Buyer’s Guide of Sunglasses for Children

Your child can be affected by various eye problems in the future. Do you really want to take that chance? Protect your child’s most valuable assets with sunglasses tailor made for your little one. Here’s how to get the best. Children just love playing outdoors under the sun and with good reason: it feels good and natural! They also get a good dose of Vitamin D and some fresh air to boot. Even with it’s myriad of benefits, sun exposure also carries a hefty price tag that can have damaging, long term effects on your child’s eyesight if you let them play outdoors without any eye protection.

The damage is cumulative, so your child may not be affected now but can very well be affected by various eye problems in the future. Do you really want to take that chance? Protect your child’s most valuable assets with sunglasses tailor made for your little one. Here’s how to get the best.

1. Safety First

Above all things, safety should be on top of your checklist. Choose a frame that won’t shatter on impact and won’t immediately break when bent out of shape. Soft plastic and rubber frames are great for young and active kids. Rubber frames are naturally slip resistant and both frames are flexible and durable enough to take a beating.
Always attach a sunglass cord (also called retainers) so the sunglasses won’t fall off, especially for young children. Never buy anything made out of glass, especially the lens. Shatterproof polycarbonate lens is the way to go.

2. 100% UV Protection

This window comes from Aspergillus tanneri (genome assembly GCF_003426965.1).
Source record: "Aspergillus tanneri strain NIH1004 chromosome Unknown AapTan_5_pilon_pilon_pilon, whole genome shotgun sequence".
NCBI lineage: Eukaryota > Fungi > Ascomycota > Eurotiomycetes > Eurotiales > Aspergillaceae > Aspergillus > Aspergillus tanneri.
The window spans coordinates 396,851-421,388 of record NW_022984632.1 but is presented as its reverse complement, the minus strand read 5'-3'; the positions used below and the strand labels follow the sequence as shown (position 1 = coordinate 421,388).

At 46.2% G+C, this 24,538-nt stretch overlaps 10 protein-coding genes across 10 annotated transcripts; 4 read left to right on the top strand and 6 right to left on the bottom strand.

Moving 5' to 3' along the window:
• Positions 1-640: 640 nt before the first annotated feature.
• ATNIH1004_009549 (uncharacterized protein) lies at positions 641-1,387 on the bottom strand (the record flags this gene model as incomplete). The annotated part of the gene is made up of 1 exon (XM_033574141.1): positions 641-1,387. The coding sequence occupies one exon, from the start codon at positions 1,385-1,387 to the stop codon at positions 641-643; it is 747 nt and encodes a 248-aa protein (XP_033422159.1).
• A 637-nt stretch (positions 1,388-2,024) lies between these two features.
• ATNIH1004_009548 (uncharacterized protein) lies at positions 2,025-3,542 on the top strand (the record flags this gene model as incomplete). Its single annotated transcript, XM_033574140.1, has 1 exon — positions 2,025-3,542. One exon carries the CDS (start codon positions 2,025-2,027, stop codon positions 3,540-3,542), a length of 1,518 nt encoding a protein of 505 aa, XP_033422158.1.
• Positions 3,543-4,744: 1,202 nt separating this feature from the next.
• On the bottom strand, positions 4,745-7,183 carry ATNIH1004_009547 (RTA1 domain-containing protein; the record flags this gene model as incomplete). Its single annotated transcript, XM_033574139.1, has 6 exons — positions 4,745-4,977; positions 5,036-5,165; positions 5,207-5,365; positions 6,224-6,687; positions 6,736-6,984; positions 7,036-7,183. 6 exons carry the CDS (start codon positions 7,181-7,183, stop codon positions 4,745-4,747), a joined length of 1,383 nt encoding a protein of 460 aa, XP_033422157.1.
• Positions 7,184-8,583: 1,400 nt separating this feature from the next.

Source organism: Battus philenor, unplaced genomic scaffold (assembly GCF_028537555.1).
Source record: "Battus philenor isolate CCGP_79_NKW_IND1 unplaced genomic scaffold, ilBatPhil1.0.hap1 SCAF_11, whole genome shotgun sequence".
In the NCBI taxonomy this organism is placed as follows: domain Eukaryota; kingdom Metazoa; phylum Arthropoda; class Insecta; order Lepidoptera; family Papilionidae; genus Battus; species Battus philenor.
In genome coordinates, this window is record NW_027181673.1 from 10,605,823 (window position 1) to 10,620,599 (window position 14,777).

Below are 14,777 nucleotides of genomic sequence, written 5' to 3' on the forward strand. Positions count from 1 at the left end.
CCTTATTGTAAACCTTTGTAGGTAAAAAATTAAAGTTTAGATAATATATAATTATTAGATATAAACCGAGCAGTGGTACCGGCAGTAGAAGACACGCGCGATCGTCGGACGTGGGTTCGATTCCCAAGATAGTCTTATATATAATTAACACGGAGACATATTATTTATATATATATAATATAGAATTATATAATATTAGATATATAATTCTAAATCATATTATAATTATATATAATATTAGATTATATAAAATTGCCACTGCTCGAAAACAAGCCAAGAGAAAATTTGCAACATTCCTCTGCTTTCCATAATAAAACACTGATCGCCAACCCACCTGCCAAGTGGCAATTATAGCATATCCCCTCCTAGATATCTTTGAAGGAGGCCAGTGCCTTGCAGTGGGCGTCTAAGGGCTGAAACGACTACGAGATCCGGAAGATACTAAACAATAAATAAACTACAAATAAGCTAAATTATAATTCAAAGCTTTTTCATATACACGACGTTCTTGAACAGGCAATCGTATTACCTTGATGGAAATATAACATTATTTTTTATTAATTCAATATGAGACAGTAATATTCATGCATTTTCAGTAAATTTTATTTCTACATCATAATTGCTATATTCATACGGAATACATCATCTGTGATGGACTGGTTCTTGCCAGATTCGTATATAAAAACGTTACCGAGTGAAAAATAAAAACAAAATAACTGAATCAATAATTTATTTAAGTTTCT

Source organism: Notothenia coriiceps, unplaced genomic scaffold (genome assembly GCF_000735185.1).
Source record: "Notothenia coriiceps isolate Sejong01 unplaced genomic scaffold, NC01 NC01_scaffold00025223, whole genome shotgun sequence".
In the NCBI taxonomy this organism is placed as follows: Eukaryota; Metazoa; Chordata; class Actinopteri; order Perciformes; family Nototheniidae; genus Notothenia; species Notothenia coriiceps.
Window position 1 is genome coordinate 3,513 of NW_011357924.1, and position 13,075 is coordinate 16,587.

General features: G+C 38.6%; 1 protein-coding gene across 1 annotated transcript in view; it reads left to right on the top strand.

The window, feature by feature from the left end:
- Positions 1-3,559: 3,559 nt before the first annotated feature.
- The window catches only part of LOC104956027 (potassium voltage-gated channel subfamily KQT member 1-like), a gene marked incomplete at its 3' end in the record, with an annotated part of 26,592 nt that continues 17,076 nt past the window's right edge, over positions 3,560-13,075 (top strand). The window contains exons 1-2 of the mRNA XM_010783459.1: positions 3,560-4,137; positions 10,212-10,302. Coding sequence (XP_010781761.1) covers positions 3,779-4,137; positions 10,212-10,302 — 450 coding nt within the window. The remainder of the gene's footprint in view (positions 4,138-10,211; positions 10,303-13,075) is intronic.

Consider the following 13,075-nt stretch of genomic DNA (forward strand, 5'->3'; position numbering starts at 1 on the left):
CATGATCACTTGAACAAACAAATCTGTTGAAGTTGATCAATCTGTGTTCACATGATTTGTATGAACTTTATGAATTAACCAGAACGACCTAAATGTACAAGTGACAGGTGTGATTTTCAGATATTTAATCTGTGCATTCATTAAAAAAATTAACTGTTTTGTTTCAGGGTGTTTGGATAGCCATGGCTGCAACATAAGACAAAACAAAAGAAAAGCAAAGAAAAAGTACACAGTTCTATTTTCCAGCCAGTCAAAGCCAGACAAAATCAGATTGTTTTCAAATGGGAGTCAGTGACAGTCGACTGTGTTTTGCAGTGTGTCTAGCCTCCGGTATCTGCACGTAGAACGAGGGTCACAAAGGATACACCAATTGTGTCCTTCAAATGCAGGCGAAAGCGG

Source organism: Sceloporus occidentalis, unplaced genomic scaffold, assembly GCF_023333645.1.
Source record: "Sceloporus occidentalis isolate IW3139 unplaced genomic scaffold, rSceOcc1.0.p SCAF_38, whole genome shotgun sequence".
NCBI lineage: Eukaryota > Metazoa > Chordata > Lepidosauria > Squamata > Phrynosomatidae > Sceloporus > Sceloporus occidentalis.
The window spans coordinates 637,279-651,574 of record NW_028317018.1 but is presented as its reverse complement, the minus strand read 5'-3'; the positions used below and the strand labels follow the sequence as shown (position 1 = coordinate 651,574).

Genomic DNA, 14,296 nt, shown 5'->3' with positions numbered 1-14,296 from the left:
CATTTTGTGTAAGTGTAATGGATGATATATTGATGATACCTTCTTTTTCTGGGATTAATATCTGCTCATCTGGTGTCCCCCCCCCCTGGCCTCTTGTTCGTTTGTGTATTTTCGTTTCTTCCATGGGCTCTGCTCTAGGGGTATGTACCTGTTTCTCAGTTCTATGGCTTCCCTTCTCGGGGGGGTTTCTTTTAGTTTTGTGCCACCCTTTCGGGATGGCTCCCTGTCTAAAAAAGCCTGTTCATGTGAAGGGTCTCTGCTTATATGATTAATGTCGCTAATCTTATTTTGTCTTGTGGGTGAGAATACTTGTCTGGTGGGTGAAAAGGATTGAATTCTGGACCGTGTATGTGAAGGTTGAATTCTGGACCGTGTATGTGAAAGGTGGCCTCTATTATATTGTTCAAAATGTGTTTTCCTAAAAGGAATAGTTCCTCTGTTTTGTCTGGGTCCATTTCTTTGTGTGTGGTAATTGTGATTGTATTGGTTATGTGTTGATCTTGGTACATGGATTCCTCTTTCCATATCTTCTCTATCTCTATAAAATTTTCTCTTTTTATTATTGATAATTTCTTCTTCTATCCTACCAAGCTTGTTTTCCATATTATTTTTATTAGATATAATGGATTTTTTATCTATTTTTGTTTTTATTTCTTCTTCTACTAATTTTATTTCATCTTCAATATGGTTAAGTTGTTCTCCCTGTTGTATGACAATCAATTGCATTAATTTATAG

For the lens, don’t settle for anything less than 100% UVA and UVB radiation protection. The eyes of a child are much more sensitive than that of an adult because the cornea and lens (which act as a natural light filter) are thin and underdeveloped, allowing up to 70% more UV radiation to enter. UV damage can lead to a host of nasty eye problems such as cataracts, photokeratitis (snow blindness), pterygium and skin cancer around the eyes and eyelids.
Lens color has nothing to do with UV protection, and darker lens don’t necessarily mean they’re better than brown lens. Always check the UV rating before you buy to make sure you’re getting the best protection for your child’s eyes.

3. Styles and Brands

Younger kids don’t really care what brand you get, but do pay attention to color and style. Colorful frames of different shapes are best. For older kids who are more fashion conscious, you can introduce metal frames or styles are scaled down versions of adult shades. There are small versions of Aviators, Cat Eye’s and Wraparounds that look great on kids.
If you go this route, the same rules apply when choosing the frame: it should compliment the shape of your child’s face. Please note that prices are not always indicative of quality, but don’t be a cheapskate and buy a knockoff or an uber cheap pair that offers no protection.

4. Protection from Glare

If you spend a lot of time on the ski slopes or the beach, you should consider buying a pair of sunglasses with polarized lenses for both you and your child that can help cut back on glare. Light reflected off surfaces such as water, snow and pavement is called glare – a silent, annoying, painful and uncomfortable light wave that can cause retinal sunburn (photokeratitis) that lasts anywhere from a few hours to a few days.

5. Extra Protection

When outdoors, it’s always a good idea to pair sunglasses to a wide brimmed hat or anything with a visor deep enough to cover the eyes. If you can see a shadow under the visor, you’re all good. The hardest part to all this preventive measures is how to convince your child to wear it all!
Sunglasses for children are not just an accessory, but a necessity all parents need to address early on to avoid any potential eye disorders in the future. Give your child a better future by buying the right eye protection that can help them ward off the nasty effects of UV radiation and glare.


By: Charly Bouchet

VU Optometrist is an optometry and eyewear located in Montreal. Vu provides good tips about how to take care of your sight > http://vu.ca/en

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Article Tags: Optometrist , Sunglasses , Optician , Eyewear

Submitted On Mar 23, 2016. Viewed 197 times.

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